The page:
- The Washington Times - Friday, April 18, 2003

Anthony "Andy" Custer delivers a little bit of nostalgia to his customers' doorsteps every weekday.
Mr. Custer is a milkman. He works for South Mountain Creamery, a family-owned dairy farm in Middletown, Md., roughly 50 miles north of the District.
His creaky white box truck takes him through Frederick, Washington and Montgomery counties, where he brings customers their weekly orders of milk, eggs, cheese, butter and yogurt.
Name the milk, and you'll probably find it on the back of Mr. Custer's truck.
Whole. Two percent. Skim. Chocolate. Strawberry. Buttermilk. Old-fashioned milk, with the cream still on top. Homogenized.
"They like the service. A lot of them tell us they couldn't live without it. I guess some people are just too busy to go to the grocery store these days," Mr. Custer says.
Milkmen are an exclusive club.
In 1963, 29.7 percent of all milk sold in the United States was home-delivered, according to the U.S. Department of Agriculture. In 1971, that figure fell to 14.8 percent, and in 2001, it dropped to 0.4 percent.
Mr. Custer came to work for South Mountain Creamery in November, after four years at a tannery in Williamsport, Md. "I worked with cows there, too," he says.
He is the creamery's main deliveryman, although it has a contractor who delivers in Howard County.
Mr. Custer usually arrives at the creamery at 10 a.m. and spends the first hour stocking the truck. On any given day, he delivers about 500 glass bottles of milk.
He begins his route at about 11 a.m. and averages about 10 customers an hour, usually finishing up between 6 p.m. and 7 p.m.
Since the radio in his truck doesn't work well, he has plenty of time to think on his route. A cassette of religious music sits in the tape deck, but the player is broken.
He gets weekends off, which gives him plenty of free time to play basketball and attend church twice on Sundays.
On a recent Wednesday morning, with temperatures climbing into the 80s, Mr. Custer is dressed for the weather in cutoff jeans, a white shirt that bears his nickname and a red baseball cap. After loading the truck, he makes a few stops on the outskirts of Middletown.
He pulls into the driveway of Karen Riley's home in Knoxville. As he gets out of the truck, he grabs some dog biscuits he keeps in a plastic bag on his dashboard and tosses them to Ms. Riley's barking dog, which is tied to a tree.
She greets him from her front porch, and the two chat about the warm weather.
After a few more stops, Mr. Custer drives his truck along the hilly streets of Brunswick, a town of roughly 4,800 residents in southern Frederick County.
"Yes, this is Brunswick, ladies and gentlemen," he announces to his sole passenger as the truck lumbers past businesses like "My Cousin Jay's Music Store" and signs that advertise a pancake dinner at the fire hall.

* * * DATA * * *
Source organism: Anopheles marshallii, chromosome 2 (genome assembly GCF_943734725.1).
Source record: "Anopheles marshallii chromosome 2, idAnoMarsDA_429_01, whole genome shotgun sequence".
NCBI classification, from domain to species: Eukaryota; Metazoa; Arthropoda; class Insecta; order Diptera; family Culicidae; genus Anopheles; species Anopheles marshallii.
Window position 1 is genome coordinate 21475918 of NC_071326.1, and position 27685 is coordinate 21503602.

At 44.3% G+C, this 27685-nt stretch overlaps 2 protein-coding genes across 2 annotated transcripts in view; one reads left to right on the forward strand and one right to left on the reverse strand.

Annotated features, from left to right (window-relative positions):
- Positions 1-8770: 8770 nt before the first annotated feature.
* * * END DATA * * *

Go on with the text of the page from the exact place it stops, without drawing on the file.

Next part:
The hills in the top are steep, the streets narrow. Mr. Custer maneuvers them like a pro.
"Ol' Bessie here, she'll never let me down. She likes to climb," he says as he pats the dashboard.
Mr. Custer once drove big rigs along the East Coast, but he found the work too dangerous. "It got to be a little bit risky. There is so much traffic out there. Man, you had to always be looking where you were going," he says.
He also spent some time in the Navy during the Vietnam era. "Six years, three months and 22 days," he says. He still wears his dog tag around his neck, along with a cross.
His customers' houses tend to be stately structures that look generations old. Most are not home when he arrives, and many leave coolers where he deposits the milk bottles and other products, with a bill.
A half-gallon of whole, old-fashioned creamline milk costs $2.09. A half gallon of whole chocolate or strawberry milk runs $2.59.
Yogurt comes in 10 flavors including black cherry, apple cinnamon and pineapple and costs between 69 cents and 75 cents for a six-ounce container.
There is a refundable $1.50 deposit for glass milk bottles, and the company charges a delivery fee of $3 to $5 per order, depending on where a customer lives.
Randy and Karen Sowers, who took over the South Mountain Creamery in 1984, originally sold their products to bigger companies, which in turn sold them to grocery chains. Two years ago, the family decided to cut out the middleman and sell the products to consumers directly.
"We did it to save the farm. There is no way we could have survived otherwise," said Abby Sowers-Brusco, Randy and Karen's daughter and the creamery's office manager. Her husband, Tony, and brother, Ben, also help manage the business.
The 1,500-acre family farm has about 600 cows, including 350 milking ones, and about 3,000 chickens.
Running a business that's a throwback to the old days can present unique problems.
The creamery buys its glass milk bottles from a Canadian company, the only one that still makes them. No one makes machines to clean milk bottles anymore, so the Sowerses use one that is 30 years old, she said.
Milk trucks are also hard to come by these days. On the side of Mr. Custer's truck is the creamery's logo a dairy wagon pulled by a horse and slogan: "Fresh from our farm to your home."
But the truck also carries another, more modern, message: "Driver carries no cash."
South Mountain Creamery recently started to turn its first profit since starting its delivery service, Mrs. Sowers-Brusco said, although she would not disclose financial information. "We're pretty excited about that."
Mr. Custer will finish his route about 6 p.m., roughly 80 miles and 45 customers later. Then he will head to his home in Hancock, 44 miles from the creamery.
"I feel like I'm accomplishing something during the day. I like that I have something to do every day of the week," he says.

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